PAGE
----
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Sento de Benimaclet

Doubt about the battle of Coronel.

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@Sento de Benimaclet


Probably @Nick Thomadis or Darth himself might have a better view?


Battle of Coronel

Nov 3rd 1914, Pacific Ocean, Chile



Map showing GR East Asia Squadron


My Questions

Did Admiralty (UK) know the size and strength of the German East Asia Squadron [EAS]?

Yes, Tsingtao BASE when abandon by the German’s would have had British Intelligence monitoring. Engagements with Japan also would probably have shared information. So, why would the British attack a much stronger fleet even with the HMS Canopus? Likewise I guess the German’s would know the British Squadron was much weaker.

Did they the British know the German’s were spread out following this? Probably Yes from the above information.


Admiralty gave Cradock the order to "be prepared to meet them in company". This was after October 4th 1914 they’d intercepted German radio transmissions. Does this mean to engage or harass…? Friends Court-Martial might have influence here. HMS Canopus still in the Falkland’s unable to support.


Did the British know the German [EAS] were ordered to re-group at Easter island?


However, all the radio messages sent out came from just one ship SMS Leipzig, not Spee’s SMS Scharnost. Did von Spee intentionally do this? Thus, making it look like SMS Leipzig was alone?





If von Spee did use this radio message as a rouse it seems Genius or Gifted drawing out the British fleet into one spot. At the time I assume lines of communication uncertain, but nearby radio use should be monitored by all.

Your Questions:

Should Rear Admiral Craddock wait for HMS Canopus before starting the battle of Coronel?

No, even though SMS Leipzig is a large cruiser the British fleet with smaller ships could still easily overpower her. It would take too long for the HMS Canopus to arrive in support by which time SMS Leipzig could have found some support…

Would HMS Canopus have been decisive in the development of the battle?

No, she’s pre-Dreadnaught slow and old. The German Fleet would have still destroyed the British light fleet first to then gank’d the Canopus on masse.



Nice question, and just my guess all the same. What do you think?


Norfolk nChance


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The problem I see is that the Admiralty pressured Craddock hard to sink the German squadron. If ordered, why did Whitehall deny him the HMS Defense contest, the best gunship cruiser, sent to Montevideo with the armored cruisers HMS Carnarvon and HMS Cornwall and the light HMS Bristol plus the auxiliary cruisers HMS Macedonia and HMS Orama. In the event that the German squadron dubbed Cabo de Hornos inadvertently were not these ships enough to defeat Von Spee? Did this admiral, knowing himself inferior in firepower, underestimate the Germans or did he look for combat thinking that his "military spirit" was being questioned? Of what there is no doubt is that he was a brave sailor, who deserves all our respect.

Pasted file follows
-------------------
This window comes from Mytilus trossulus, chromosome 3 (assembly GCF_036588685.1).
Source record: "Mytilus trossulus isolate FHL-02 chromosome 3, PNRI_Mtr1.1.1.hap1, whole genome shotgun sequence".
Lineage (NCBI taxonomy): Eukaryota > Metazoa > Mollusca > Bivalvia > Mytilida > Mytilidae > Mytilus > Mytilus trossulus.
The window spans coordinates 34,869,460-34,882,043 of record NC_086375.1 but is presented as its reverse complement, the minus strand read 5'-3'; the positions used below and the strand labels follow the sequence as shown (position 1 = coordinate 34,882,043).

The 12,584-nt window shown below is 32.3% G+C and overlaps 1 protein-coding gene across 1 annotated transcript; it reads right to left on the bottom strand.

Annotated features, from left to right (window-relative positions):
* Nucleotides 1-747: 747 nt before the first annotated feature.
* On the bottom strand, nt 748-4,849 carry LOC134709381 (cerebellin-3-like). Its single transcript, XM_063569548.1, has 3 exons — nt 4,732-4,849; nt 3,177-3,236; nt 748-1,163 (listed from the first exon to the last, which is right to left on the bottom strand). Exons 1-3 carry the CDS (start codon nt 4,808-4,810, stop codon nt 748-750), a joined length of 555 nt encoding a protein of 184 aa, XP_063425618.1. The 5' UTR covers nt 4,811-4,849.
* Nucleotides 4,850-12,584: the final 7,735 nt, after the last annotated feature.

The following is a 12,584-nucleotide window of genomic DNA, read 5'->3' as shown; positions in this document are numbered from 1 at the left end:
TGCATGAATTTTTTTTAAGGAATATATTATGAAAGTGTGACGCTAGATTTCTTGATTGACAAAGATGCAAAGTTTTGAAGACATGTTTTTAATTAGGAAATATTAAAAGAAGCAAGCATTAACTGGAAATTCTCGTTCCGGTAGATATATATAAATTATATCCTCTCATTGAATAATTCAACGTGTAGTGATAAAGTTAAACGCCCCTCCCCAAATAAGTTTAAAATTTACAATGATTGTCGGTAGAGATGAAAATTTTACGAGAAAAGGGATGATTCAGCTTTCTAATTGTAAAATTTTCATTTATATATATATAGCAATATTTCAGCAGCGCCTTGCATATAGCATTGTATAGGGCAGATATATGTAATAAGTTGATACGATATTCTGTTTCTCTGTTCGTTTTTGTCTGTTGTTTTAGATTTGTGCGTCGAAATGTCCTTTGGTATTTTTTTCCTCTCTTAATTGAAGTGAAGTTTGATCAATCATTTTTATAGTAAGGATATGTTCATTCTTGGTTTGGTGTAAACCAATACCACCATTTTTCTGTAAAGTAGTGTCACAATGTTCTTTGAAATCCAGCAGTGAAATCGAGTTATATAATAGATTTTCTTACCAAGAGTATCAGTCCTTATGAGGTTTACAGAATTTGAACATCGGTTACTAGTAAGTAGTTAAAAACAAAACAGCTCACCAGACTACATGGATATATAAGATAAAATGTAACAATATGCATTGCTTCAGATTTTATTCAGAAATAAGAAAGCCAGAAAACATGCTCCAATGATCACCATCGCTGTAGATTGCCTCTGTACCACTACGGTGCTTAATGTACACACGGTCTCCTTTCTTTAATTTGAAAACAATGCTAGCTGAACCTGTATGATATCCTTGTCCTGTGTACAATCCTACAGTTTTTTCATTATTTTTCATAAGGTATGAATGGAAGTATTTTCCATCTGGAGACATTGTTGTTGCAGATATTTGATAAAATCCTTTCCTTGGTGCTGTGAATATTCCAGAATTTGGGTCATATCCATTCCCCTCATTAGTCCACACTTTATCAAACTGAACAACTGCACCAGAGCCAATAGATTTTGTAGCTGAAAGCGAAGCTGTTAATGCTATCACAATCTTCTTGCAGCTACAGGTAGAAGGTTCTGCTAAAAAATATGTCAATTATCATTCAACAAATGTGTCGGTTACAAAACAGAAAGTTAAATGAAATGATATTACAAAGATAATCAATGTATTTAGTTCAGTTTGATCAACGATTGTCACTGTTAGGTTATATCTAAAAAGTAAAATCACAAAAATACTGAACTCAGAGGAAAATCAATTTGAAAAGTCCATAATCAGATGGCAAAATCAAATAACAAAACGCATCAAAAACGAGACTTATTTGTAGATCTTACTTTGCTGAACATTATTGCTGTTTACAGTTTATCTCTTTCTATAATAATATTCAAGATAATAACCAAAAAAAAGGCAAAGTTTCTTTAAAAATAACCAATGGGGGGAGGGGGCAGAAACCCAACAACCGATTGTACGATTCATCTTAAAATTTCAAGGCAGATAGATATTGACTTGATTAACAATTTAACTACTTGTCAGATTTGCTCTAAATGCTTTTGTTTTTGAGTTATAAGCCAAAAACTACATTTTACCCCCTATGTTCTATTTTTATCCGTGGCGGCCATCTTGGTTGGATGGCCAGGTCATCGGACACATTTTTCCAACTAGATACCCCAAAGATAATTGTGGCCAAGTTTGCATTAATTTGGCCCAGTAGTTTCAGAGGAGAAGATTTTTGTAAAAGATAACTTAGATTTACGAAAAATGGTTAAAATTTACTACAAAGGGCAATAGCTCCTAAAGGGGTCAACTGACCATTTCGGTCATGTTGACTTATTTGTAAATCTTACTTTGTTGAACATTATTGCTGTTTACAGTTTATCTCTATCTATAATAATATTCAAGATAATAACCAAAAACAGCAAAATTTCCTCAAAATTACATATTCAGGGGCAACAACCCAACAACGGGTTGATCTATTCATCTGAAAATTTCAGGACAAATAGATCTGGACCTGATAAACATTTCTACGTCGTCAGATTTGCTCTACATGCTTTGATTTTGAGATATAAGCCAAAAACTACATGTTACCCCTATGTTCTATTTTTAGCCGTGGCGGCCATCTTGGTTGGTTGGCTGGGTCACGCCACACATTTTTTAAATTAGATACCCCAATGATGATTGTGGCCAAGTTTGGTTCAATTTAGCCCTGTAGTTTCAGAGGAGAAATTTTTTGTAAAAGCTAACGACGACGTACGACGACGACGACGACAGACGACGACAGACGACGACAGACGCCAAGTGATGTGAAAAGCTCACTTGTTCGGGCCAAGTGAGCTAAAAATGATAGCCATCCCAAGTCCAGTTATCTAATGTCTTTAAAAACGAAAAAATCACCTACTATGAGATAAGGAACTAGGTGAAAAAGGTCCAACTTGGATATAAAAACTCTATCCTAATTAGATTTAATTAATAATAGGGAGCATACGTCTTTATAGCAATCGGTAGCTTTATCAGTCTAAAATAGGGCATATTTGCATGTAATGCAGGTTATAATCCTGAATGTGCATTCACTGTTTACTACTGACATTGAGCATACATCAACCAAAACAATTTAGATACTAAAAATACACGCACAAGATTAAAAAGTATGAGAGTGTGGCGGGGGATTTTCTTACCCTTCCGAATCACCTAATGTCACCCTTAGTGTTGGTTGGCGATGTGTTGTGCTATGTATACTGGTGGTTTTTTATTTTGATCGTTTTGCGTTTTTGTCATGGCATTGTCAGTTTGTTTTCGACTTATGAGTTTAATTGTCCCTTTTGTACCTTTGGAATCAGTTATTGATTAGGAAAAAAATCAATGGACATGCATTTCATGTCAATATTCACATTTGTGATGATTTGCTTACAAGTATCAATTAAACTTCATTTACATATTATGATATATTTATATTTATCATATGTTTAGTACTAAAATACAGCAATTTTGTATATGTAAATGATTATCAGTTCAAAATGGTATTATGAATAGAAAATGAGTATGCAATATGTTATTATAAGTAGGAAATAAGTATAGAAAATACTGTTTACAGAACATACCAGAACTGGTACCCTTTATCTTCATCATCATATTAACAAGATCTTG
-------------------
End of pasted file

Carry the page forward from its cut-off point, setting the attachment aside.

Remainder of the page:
What is your opinion? Thank you for your answers, Mr. Norfolk.

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I would need to study more research... even so some take-a-ways...


Craddock, I believe fell for a very good rouse. Why did von Spee have the radio orders all sent out on the SMS Leipzig and not his own flag SMS Scharnost as expected?

Mahan in his works, points to Admiralty (UK) at the turn of the century as a failing command structure with old and out dated methods, Admiral’s pulling rank for resources over strategic logic. The vague instructions common place with Craddock’s friend in Court-Martial again could have forced him into an un-winnable battle...

Far left-field idea...

Admiralty wanted to weaken Spee’s fleet at the expense of Craddock’s. POST battle even though one sided Spee’s fleet had expended over half its ammunition. With the abandonment of Tsingtao, the German’s were stuck. Contacts with both Japanese Mid-Pacific and French the Western route was seeing the allies closing in. Spee’s only real choice was South East round the Cape Horn to an African BASE.

Admiralty had already stated it wanted to destroy the [EAS], so have Craddock weaken it. With the main stuff at the Falkland’s lying in wait for an exhausted German fleet. I don’t believe that Admiralty thought for a minute that the GB fleet would suffer so much.

The sacrifice made its mark. The German’s are out of the Pacific with Japan (allies) and French still there.

German Naval BASEs up to 1914  





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